In March 2006, the Detroit Historical Society once again assumed operational responsibility for the Museum, after signing a formal agreement with the City of Detroit. Four months later, the Museum closed for an extensive “Museum Makeover” reopening on September 29, 2006 with six new exhibits, a facility with improved lighting, signage and building upgrades.[4]

The museum closed again May 21 through November 22, 2012 for renovation. Several new exhibits were installed including the Allesee Gallery of Culture; Detroit: Arsenal of Democracy that explores the city's role in World War II; a sign from Tiger Stadium; the Kid Rock Music Lab, created through a $250,000 gift from performer Kid Rock, and the Gallery of Innovation and Doorway to Freedom: Detroit and the Underground Railroad that allows visitors to simulate the journey of a runaway slave traveling through Detroit to Canada.[5][6]

See also[edit]

References[edit]

  1. ^ Rzucidlo, Jason (October 17, 2007). "New Exhibits open at Detroit Historical Museum". South End News (Wayne State University). Retrieved February 13, 2008. 
  2. ^ "Charlotte 'Tavy' Stone". Michigan Journalism Hall of Fame. Retrieved October 22, 2010. 
  3. ^ "Collections". Detroit Historical Society. Retrieved October 22, 2010. 
  4. ^ Sadler, Bob (September 15, 2006). "Detroit Historical Society Completes a 10-week 'Museum Makeover' at the Detroit Historical Museum" (PDF) (Press release). Detroit Historical Society. Archived from the original on September 21, 2010. Retrieved October 22, 2010.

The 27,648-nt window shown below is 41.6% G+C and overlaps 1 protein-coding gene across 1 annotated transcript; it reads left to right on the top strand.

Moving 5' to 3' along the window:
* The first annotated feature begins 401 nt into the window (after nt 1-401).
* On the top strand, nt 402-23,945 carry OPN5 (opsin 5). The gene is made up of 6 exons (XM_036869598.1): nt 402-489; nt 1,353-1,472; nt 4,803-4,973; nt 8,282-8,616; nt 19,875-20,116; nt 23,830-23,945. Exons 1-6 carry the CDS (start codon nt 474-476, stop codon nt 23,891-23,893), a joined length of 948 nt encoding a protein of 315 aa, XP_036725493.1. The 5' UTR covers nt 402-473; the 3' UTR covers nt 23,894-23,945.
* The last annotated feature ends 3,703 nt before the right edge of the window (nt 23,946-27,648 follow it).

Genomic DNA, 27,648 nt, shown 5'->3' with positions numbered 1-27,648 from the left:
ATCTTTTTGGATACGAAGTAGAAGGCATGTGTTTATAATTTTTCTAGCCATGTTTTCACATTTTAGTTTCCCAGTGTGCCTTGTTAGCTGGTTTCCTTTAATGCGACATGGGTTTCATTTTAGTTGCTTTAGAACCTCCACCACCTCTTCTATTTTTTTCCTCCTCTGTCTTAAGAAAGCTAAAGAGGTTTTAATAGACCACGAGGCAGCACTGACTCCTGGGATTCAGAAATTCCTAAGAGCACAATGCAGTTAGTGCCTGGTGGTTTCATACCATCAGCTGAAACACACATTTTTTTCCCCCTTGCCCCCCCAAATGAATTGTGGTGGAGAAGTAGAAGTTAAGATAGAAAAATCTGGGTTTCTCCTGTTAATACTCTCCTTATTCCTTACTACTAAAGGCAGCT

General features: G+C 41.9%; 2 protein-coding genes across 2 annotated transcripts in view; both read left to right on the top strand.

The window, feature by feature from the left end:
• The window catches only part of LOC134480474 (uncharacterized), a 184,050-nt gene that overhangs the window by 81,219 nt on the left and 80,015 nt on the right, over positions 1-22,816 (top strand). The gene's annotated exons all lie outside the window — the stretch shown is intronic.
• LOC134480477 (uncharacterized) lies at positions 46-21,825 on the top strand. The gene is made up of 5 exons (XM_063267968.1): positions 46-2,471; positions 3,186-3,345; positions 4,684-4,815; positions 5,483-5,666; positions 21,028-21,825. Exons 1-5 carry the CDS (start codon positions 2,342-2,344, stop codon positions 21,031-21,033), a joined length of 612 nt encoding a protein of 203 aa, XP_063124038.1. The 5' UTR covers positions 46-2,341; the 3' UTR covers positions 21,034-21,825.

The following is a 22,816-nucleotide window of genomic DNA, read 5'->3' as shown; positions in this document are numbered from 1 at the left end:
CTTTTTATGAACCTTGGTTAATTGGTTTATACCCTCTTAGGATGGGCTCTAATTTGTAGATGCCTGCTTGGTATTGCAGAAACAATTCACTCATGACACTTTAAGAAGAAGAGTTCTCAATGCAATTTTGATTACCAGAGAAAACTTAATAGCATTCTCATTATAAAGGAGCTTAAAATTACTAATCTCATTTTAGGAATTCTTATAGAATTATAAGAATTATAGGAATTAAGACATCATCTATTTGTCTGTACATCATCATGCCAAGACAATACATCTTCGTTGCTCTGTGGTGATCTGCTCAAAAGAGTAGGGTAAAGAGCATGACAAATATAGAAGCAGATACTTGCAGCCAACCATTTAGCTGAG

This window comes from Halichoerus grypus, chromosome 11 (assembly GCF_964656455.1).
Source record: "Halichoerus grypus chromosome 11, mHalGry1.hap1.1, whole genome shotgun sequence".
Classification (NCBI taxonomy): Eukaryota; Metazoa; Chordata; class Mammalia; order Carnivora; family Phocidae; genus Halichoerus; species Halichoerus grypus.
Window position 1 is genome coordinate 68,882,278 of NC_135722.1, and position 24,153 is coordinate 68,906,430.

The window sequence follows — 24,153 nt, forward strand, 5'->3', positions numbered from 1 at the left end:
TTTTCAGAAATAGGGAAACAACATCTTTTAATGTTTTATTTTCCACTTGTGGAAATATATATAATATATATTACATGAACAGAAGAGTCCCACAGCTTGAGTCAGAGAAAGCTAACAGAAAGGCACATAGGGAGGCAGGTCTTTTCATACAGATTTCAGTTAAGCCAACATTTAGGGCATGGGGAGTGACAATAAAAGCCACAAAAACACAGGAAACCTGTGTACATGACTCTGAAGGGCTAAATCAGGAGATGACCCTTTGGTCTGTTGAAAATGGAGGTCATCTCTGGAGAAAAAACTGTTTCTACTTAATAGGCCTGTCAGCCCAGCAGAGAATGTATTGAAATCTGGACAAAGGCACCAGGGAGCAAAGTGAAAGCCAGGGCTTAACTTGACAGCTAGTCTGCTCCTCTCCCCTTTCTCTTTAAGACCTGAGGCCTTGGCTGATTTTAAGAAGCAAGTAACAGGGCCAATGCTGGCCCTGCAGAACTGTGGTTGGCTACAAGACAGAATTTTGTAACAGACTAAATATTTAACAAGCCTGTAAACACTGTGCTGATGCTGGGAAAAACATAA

5. ^ Eric Lacy (21 November 2012). "Detroit Historical Museum to celebrate re-opening, Kid Rock Music Lab with free weekend admission". Ann Arbor News (mLive.com). Retrieved 2012-12-28. 
  6. ^ Mark Stryker (23 November 2012). "After renovations, Detroit Historical Museum opens to excited crowds". Detroit Free Press (freep.com). Retrieved 2012-12-28. 

Further reading[edit]

  • Bak, Richard (2001). Detroit Across Three Centuries. Chelsea, MI: Sleeping Bear Press. ISBN 1-5853-6001-5. 
  • David Lee (2003). Detroit: A Motor City History. Making of America. Charleston, SC: Arcadia Publishing. ISBN 0-7385-2435-2. 
  • —— (2001). Detroit in Its World Setting: A Three-Hundred-Year Chronology, 1701–2001. Detroit: Wayne State University. ISBN 0-8143-2870-9. 
  • Woodford, Arthur M. (2001). This is Detroit 1701–2001. Detroit: Wayne State University Press. ISBN 0-8143-2914-4. 

External links[edit]

Coordinates: 42°21′35″N 83°04′02″W / 42.3596°N 83.0673°W / 42.3596; -83.0673